*I didn't just make this up, people actually call them that.
About a week ago, I was looking through my pilot charts (charts that show the average wind direction, speed, currents, etc) for the voyage south. I was specifically curious about the T-pec and, after scanning a bunch of other pilot charts, I realized that it was statistically the most dangerous stretch of my voyage between Washington and Chile. I didn't expect this result and it got me thinking.
I've been sailing around in Mexico since June. It has been beautiful, relaxing, and delicious, but it hasn't been challenging, new, or mentally stimulating. At the outset of this trip, I felt constantly challenged by navigation and I was learning new skills every day. During my time in Mexico, I feel like I've slowly been stagnating.
1) It will save me time - instead of 7-8 months more sailing, I'll hopefully complete the rest of the voyage to Chile in 3-4 months.
2) It will save me money - I would've spent a lot of cash goofing off in Central America for months on end.
3) It will allow me to reach Chile before winter arrives in the Southern Hemisphere - I won't lie, I've been looking at pictures of people back home skiing pow and its slowly killing me. I can't wait to spend a winter in Chile.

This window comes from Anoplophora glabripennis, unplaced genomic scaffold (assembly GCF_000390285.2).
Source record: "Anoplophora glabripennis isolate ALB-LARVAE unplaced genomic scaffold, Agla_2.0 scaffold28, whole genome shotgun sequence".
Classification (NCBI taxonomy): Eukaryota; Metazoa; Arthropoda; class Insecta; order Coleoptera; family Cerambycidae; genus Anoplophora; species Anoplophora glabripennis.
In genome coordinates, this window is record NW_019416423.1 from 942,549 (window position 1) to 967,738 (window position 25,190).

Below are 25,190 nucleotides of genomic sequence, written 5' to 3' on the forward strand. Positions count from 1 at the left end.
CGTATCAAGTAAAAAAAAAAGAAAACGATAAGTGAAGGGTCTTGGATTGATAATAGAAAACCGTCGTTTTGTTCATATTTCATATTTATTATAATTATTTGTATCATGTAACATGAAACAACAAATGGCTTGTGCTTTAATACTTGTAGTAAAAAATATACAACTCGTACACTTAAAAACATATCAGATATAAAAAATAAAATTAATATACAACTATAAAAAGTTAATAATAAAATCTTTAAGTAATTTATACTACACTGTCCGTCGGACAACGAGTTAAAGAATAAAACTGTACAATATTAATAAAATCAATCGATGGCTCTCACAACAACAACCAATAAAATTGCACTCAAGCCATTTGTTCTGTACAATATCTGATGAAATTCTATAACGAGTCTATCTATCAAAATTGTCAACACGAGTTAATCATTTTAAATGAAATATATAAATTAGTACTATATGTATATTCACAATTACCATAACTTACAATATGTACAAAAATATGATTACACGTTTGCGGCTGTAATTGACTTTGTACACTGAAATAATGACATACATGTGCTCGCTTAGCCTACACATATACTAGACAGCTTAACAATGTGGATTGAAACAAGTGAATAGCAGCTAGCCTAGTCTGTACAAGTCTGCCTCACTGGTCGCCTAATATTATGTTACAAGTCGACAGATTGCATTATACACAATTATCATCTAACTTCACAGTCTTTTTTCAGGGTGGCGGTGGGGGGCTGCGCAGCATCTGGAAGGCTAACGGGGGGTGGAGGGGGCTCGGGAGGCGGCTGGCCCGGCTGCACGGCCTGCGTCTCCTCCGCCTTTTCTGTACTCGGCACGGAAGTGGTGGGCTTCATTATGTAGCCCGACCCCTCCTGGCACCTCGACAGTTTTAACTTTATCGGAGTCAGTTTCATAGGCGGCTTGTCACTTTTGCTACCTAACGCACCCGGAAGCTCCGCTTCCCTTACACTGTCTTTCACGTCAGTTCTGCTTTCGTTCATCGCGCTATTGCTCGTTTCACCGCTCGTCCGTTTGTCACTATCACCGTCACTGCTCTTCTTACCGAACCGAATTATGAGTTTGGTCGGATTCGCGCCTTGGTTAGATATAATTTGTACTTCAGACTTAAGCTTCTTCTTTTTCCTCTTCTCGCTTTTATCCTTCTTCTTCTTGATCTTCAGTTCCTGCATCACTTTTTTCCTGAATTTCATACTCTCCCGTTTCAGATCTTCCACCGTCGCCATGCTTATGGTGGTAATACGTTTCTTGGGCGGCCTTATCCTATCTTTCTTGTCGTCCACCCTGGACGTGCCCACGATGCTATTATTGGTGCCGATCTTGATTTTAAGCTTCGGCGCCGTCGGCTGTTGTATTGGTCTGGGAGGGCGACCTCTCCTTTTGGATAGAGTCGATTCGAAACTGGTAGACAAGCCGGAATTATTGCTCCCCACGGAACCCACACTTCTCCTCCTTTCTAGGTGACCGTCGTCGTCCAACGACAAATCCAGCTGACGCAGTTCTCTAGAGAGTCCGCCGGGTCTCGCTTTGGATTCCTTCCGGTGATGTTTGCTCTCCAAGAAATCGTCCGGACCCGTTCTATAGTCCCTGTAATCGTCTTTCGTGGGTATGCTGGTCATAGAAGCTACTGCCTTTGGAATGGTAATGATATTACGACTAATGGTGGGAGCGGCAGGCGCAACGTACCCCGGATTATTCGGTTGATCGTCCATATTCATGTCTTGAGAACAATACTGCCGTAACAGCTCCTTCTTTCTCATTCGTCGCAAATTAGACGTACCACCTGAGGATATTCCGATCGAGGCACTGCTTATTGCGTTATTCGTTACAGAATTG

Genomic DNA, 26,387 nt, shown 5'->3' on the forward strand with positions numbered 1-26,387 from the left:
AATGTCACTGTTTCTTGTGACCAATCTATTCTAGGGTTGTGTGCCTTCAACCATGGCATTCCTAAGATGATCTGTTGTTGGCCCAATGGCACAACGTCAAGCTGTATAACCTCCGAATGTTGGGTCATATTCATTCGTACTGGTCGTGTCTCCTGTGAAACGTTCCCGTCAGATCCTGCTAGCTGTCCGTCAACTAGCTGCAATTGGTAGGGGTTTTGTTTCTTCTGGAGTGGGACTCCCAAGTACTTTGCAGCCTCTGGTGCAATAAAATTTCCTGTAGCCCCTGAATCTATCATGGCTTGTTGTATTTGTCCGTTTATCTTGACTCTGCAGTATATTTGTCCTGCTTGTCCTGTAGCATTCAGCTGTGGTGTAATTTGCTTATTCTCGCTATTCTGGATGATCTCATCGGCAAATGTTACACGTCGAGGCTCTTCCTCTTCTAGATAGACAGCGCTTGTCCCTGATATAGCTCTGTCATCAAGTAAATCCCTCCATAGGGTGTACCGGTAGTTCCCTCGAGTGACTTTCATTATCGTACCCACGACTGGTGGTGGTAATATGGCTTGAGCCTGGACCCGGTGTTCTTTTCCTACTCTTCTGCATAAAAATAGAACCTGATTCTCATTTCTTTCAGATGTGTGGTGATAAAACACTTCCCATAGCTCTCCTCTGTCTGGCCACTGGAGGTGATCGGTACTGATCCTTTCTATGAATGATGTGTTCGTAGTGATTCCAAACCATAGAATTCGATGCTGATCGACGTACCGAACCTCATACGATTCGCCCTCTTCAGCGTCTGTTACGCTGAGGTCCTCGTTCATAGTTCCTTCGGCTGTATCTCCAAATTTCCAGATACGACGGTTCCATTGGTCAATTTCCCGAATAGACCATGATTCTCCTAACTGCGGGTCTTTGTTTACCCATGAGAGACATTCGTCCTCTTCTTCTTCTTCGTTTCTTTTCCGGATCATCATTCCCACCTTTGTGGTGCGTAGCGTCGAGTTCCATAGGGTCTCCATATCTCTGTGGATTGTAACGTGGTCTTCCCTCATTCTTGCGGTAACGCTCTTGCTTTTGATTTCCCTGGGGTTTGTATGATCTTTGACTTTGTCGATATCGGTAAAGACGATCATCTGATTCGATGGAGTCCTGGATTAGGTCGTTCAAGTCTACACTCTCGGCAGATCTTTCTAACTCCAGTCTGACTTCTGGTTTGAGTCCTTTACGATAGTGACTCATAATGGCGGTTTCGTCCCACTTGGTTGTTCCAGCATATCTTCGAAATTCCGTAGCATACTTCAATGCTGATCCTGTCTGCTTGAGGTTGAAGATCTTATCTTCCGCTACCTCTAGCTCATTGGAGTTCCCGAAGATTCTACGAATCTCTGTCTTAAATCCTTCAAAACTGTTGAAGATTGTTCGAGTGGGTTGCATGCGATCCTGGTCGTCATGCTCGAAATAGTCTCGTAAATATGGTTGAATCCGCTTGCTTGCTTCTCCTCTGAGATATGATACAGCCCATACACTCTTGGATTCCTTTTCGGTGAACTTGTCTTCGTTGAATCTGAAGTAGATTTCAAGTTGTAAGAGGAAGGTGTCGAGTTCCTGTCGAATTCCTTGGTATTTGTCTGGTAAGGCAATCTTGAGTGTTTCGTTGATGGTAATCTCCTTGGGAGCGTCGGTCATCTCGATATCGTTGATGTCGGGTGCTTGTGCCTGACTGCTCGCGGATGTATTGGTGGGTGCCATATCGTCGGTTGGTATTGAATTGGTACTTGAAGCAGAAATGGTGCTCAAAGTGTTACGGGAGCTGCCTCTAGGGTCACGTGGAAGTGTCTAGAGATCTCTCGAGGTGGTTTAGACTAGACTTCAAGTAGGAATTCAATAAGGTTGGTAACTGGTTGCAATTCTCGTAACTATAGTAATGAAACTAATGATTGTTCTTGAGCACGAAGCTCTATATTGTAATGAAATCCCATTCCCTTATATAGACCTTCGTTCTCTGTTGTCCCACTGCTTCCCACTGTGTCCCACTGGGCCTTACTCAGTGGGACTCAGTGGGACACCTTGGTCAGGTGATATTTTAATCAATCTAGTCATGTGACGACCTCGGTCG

4) It's a safer time of year to make each of these passages - there are fewer incidences of high winds and gales in the southern ocean before the winter months.
Most of the passages I've made thus far have only been a couple hundred miles, so these longer passages will be an interesting test. I'll need to manage food and provisioning for extended periods. I´ll need to keep the boat moving in the right direction for weeks on end, without help from anyone else. I'll likely run into some nasty weather along the way and there will be no port where I can stop and hide. These are all risks that I'm ready to accept and I'm confident that I have the proper skills, knowledge, and equipment to make the sail safely and in good style.
While I'm away from land, I'll have contact with my brother via sat-text for weather routing and he'll be able to update my location-tracking page as well. If you're interested, you'll be able to follow my progress day-by-day as I inch my way south towards the promised land.
Thus begins the next chapter in the Voyage of the Rascal. I'll give ya'll an update when I get to the Galapagos!